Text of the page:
First person arrested under SAFE Act won’t get jail time - The Buffalo News
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First person arrested under SAFE Act won’t get jail time

MAYVILLE – The Chautauqua County man who made headlines when he became the first person to be arrested under Gov. Andrew Cuomo’s 2013 gun control legislation ended up being convicted on weapons charges not related to the NY SAFE Act. On Friday, he learned he would not serve any time in jail.

Benjamin M. Wassell, who twice sold illegal firearms to an undercover police investigator, was sentenced to five years’ probation by Erie County Court Judge Michael L. D’Amico. The 33-year-old Silver Creek man was convicted in March in a jury trial on three third-degree felony counts: possession of an illegal firearm, sale of a firearm and possession with intent to sell. The felonies could have resulted in jail time.

Wassell asked the court for leniency and the chance to try to provide for his wife and two children.

“I have never been in trouble before, and I will not be in trouble again,” he said.

In court Friday, Wassell maintained his innocence and said he was misguided by a local firearms salesman who told him he could sell the weapons. “I respect that the jury did not agree,” he added.

Wassell spoke about his military history and service with the Marine Corps and Marine Reserves. He said he served in Iraq and was wounded.

“I am happy to see an adjustment in attitude,” the judge said after Wassell’s statement in court. “It is the law and we have to abide by the law even if we do not agree with it.”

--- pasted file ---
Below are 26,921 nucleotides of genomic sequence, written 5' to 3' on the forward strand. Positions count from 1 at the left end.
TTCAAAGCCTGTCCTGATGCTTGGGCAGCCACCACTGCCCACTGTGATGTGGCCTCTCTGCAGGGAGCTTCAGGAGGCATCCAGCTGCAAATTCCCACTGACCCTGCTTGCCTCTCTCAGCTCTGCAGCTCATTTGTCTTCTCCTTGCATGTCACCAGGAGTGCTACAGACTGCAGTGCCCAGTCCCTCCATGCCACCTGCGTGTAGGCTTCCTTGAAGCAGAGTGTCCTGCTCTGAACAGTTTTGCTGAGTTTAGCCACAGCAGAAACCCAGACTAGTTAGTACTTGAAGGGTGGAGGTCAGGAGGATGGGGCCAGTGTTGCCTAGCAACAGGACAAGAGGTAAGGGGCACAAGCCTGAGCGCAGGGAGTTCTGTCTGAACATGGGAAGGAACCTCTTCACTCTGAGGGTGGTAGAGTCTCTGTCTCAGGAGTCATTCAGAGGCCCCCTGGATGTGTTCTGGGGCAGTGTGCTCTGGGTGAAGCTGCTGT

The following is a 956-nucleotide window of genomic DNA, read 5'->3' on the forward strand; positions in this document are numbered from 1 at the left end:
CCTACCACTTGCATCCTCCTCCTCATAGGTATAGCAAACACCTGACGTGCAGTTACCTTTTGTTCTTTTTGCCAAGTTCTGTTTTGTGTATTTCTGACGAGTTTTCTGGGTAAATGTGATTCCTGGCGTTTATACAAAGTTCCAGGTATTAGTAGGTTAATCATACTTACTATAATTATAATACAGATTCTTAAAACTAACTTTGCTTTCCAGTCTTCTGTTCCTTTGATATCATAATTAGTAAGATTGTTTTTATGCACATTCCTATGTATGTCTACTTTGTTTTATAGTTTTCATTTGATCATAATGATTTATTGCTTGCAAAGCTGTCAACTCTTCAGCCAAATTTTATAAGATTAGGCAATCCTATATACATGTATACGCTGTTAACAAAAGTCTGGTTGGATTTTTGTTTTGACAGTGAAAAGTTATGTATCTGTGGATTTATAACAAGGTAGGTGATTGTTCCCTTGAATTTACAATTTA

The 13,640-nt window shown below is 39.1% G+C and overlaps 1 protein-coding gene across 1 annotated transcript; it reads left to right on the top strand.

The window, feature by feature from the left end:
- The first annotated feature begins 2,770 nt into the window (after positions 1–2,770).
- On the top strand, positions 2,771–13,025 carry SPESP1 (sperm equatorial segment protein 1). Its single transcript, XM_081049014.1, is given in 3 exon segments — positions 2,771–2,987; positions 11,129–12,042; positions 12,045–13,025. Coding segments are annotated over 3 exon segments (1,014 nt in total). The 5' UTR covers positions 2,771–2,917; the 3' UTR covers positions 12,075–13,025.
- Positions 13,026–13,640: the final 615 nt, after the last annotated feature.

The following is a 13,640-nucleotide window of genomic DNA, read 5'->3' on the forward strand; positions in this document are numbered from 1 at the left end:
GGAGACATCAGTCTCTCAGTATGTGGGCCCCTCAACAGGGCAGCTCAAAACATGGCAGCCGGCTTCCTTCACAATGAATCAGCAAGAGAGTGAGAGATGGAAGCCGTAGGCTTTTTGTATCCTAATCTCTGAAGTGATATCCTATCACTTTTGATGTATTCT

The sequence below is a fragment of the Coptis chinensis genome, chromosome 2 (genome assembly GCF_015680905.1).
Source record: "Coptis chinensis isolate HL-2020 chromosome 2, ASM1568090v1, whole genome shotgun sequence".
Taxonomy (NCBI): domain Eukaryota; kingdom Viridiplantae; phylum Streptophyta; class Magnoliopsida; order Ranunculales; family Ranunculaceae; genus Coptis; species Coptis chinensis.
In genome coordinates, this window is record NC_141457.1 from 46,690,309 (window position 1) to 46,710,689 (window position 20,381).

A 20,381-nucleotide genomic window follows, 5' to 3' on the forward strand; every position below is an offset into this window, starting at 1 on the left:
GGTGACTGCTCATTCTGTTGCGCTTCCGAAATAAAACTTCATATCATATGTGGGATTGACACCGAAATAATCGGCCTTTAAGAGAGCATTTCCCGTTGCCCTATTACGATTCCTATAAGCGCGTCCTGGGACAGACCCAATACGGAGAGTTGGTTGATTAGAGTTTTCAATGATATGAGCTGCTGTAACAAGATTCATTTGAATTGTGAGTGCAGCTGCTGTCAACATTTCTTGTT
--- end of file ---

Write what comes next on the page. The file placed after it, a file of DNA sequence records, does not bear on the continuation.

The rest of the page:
But the prosecution’s statement included comments that Wassell had not shown remorse.

D’Amico outlined terms of the probation and reminded Wassell that he is not to use alcohol or drugs or possess any firearms.

Wassell told the court that he lost his job after his conviction but that he was trying to work doing home remodeling and would like to support his family and not use unemployment insurance.

“This conviction is an impediment to employment, but I think you have shown that you can overcome obstacles,” the judge said. “It is a bump in the road, not the end of the road.”

The case was prosecuted by Cydney Kelly of the State Attorney General’s Office; Michael Deal represented Wassell.

Prosecutors alleged that on Jan. 24, 2013, nine days after the NY SAFE Act was passed, Wassell tried to sell a Del-Ton AR-15 rifle to an undercover police investigator.

The gun was classified as a banned weapon, and selling it is a Class D felony, because it had several military features, including a pistol grip, telescoping stock and bayonet mount.

The investigator and Wassell finalized the deal during a meeting at a restaurant in Hanover, where the weapon was sold for $1,900, and included 299 rounds of ammunition and six large-capacity clips, according to the state’s complaint.

The investigator kept in contact with Wassell after the first sale to try to purchase another weapon, according to the state complaint.

The second sale to the undercover investigator took place Feb. 24 in the parking lot of a Hanover bowling alley and involved an Armalite AR-10 Magnum semiautomatic weapon. The $2,600 sale included 21 rounds of ammunition.

Both transactions were recorded by the investigator.

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